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Bicycle Racing News and Opinion,
Sunday, August 1, 2021

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2020 Tour de France | 2021 Giro d'Italia

The audiobook version of The Story of the Tour de France, Volume 1 is available.

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Clásica de San Sebastián team reports

We posted the report from third-place Mikkel Honoré's Team Deceuninck-Quick Step with the results.

Here's the report from race winner Neilsen Powless' Team EF Education-Nippo:

With predicted rains, winding roads, six categorized climbs, and multiple previous winners at the start line, the 41st edition of the Donostia San Sebastian Klasikoa was never going to be an easy win.

The peloton let a sizable breakaway go clear but never gave them much more than a minute’s advantage. Simon Carr, sensing the time was right, made his move on the penultimate climb with just over 40 kilometers remaining in the race. The Brit stayed clear for a further 20 kilometers until four chasers, including teammate Neilson Powless, caught him.

“Our team worked hard from start to finish, it was a real team effort,” said Sports Director Juanma Garate. “Julien El Fares and Jonathan Caicedo were unable to make the difference even though they tried to attack. When Simon Carr got away and on the top of Erlaitz we rethought our plans. We decided to have Simon work hard to make sure the gap stayed open.”

The gap not only stayed open, but grew thanks to Carr’s efforts.

It was a game of cat-and-mouse in the final 10 kilometers as the leaders alternately attacked and caught each other. The wet conditions played a role, said Powless, “I was watching the map on my Garmin. I think the guys in front of me were maybe too focused on the situation in the race and not so much the road. I could see it was a sharp corner coming up that they ended up crashing in. In the end I was just happy to keep it upright and stay as fresh as possible for the end.”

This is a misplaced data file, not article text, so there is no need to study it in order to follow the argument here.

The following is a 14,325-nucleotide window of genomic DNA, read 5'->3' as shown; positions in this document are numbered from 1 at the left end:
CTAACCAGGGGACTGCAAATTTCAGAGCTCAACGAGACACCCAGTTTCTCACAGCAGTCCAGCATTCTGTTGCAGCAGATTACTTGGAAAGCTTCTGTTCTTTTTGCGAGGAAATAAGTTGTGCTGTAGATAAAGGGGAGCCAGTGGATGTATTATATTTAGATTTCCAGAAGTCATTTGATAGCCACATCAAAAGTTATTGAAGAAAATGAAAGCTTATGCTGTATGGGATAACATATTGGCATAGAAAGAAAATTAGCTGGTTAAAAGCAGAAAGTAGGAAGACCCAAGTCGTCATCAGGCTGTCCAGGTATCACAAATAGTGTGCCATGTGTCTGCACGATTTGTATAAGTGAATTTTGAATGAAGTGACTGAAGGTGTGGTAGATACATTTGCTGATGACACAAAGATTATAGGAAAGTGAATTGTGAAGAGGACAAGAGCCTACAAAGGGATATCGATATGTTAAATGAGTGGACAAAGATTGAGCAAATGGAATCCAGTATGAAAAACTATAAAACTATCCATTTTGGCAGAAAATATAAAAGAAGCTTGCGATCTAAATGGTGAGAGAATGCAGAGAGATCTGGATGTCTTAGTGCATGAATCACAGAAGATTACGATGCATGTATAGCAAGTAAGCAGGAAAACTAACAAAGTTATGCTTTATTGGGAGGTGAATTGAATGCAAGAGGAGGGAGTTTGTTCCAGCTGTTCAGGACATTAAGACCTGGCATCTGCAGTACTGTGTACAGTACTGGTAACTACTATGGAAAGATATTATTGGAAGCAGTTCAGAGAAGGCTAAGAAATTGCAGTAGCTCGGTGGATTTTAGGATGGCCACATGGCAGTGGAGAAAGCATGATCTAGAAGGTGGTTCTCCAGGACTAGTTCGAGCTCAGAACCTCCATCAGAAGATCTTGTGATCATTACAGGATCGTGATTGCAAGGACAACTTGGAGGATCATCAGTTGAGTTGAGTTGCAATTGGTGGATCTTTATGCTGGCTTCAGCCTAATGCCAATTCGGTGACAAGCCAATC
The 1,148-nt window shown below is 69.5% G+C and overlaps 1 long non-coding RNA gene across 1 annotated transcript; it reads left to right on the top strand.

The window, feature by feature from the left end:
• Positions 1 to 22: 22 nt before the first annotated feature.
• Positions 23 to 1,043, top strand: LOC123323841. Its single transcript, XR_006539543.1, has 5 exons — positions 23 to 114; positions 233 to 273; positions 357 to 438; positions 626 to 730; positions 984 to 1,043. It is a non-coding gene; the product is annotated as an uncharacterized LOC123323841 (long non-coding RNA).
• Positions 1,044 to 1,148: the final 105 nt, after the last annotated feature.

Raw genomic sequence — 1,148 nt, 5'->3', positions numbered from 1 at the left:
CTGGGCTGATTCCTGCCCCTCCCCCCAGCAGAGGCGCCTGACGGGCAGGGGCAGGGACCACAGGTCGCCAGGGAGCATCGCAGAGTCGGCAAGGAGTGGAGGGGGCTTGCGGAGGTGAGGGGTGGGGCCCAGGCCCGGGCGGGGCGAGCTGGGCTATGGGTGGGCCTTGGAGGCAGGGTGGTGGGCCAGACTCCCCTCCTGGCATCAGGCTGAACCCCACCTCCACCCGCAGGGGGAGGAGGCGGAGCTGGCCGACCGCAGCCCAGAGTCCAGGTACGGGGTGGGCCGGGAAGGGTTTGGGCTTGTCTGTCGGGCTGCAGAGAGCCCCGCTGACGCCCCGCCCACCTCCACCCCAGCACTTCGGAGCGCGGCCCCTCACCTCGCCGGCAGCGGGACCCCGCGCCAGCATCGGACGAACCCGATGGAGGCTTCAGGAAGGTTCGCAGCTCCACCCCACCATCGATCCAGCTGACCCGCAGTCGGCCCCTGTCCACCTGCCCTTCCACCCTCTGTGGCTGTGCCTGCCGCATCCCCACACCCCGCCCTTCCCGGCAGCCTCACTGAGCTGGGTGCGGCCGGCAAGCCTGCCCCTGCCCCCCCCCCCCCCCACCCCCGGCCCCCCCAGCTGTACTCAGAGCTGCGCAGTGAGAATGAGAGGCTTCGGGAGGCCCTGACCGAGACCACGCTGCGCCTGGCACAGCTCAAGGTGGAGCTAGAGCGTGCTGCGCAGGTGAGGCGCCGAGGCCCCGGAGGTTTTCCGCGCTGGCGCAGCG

Coming into the final kilometer, Powless found himself with two other riders. Although it was his first time racing Spain’s biggest one-day race, he was well prepared. “We’ve spoken repeatedly about the finish with Neilson Powless, and he came good for us in the end,” said Garate. Sitting second wheel, the American timed his sprint perfectly, winning by half a wheel.

Neilsen Powless

Powless times his sprint perfectly. Photo: Jose Maria Lopez

A jubilant Powless said of his first professional victory, “I’m just so happy to have taken it in San Sebastian with a director in the car who’s a local and every time I’ve raced in the Basque Country it’s just been incredible with the fans so I’m super happy to win in front of such enthusiastic crowds.”

Team CEO Jonathan Vaughters succinctly summed up Powless just after. “Love this guy. A humble, honest, genuine, thoughtful, and truly kind human being. First and foremost. And a rock-solid bike rider too boot. Congrats.”

Recognizing the significance of the team’s accomplishments today, Garate said, “It’s a very important win for us. I think we’re all feeling pretty emotional because of the sheer scale of what we’ve achieved. It’s so difficult to win anything in cycling, especially in a race like this, so this will bring us good energy for the Vuelta a España and the rest of the season.”

Team Bora-hansgrohe sent me this report: